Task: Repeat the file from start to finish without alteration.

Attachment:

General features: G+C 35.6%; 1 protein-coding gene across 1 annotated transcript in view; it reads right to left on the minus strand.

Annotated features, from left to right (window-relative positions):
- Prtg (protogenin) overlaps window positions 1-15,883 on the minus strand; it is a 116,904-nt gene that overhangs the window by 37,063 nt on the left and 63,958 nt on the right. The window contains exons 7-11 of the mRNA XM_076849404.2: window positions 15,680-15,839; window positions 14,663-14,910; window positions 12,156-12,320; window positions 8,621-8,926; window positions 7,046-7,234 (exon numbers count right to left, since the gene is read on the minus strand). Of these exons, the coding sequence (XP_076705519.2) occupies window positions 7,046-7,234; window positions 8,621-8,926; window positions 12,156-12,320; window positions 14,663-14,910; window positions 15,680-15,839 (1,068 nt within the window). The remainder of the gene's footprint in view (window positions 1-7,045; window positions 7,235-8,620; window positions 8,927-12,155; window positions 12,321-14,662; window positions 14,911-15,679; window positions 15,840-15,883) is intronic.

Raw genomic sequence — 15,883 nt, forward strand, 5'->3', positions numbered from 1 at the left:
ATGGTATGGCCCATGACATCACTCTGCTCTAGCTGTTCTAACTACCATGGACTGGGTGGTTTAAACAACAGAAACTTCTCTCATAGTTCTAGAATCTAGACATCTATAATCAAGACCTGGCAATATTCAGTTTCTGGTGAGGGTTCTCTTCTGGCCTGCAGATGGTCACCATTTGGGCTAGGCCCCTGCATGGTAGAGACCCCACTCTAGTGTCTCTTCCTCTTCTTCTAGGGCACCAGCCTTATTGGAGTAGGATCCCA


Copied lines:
General features: G+C 35.6%; 1 protein-coding gene across 1 annotated transcript in view; it reads right to left on the minus strand.

Annotated features, from left to right (window-relative positions):
- Prtg (protogenin) overlaps window positions 1-15,883 on the minus strand; it is a 116,904-nt gene that overhangs the window by 37,063 nt on the left and 63,958 nt on the right. The window contains exons 7-11 of the mRNA XM_076849404.2: window positions 15,680-15,839; window positions 14,663-14,910; window positions 12,156-12,320; window positions 8,621-8,926; window positions 7,046-7,234 (exon numbers count right to left, since the gene is read on the minus strand). Of these exons, the coding sequence (XP_076705519.2) occupies window positions 7,046-7,234; window positions 8,621-8,926; window positions 12,156-12,320; window positions 14,663-14,910; window positions 15,680-15,839 (1,068 nt within the window). The remainder of the gene's footprint in view (window positions 1-7,045; window positions 7,235-8,620; window positions 8,927-12,155; window positions 12,321-14,662; window positions 14,911-15,679; window positions 15,840-15,883) is intronic.

Raw genomic sequence — 15,883 nt, forward strand, 5'->3', positions numbered from 1 at the left:
ATGGTATGGCCCATGACATCACTCTGCTCTAGCTGTTCTAACTACCATGGACTGGGTGGTTTAAACAACAGAAACTTCTCTCATAGTTCTAGAATCTAGACATCTATAATCAAGACCTGGCAATATTCAGTTTCTGGTGAGGGTTCTCTTCTGGCCTGCAGATGGTCACCATTTGGGCTAGGCCCCTGCATGGTAGAGACCCCACTCTAGTGTCTCTTCCTCTTCTTCTAGGGCACCAGCCTTATTGGAGTAGGATCCCA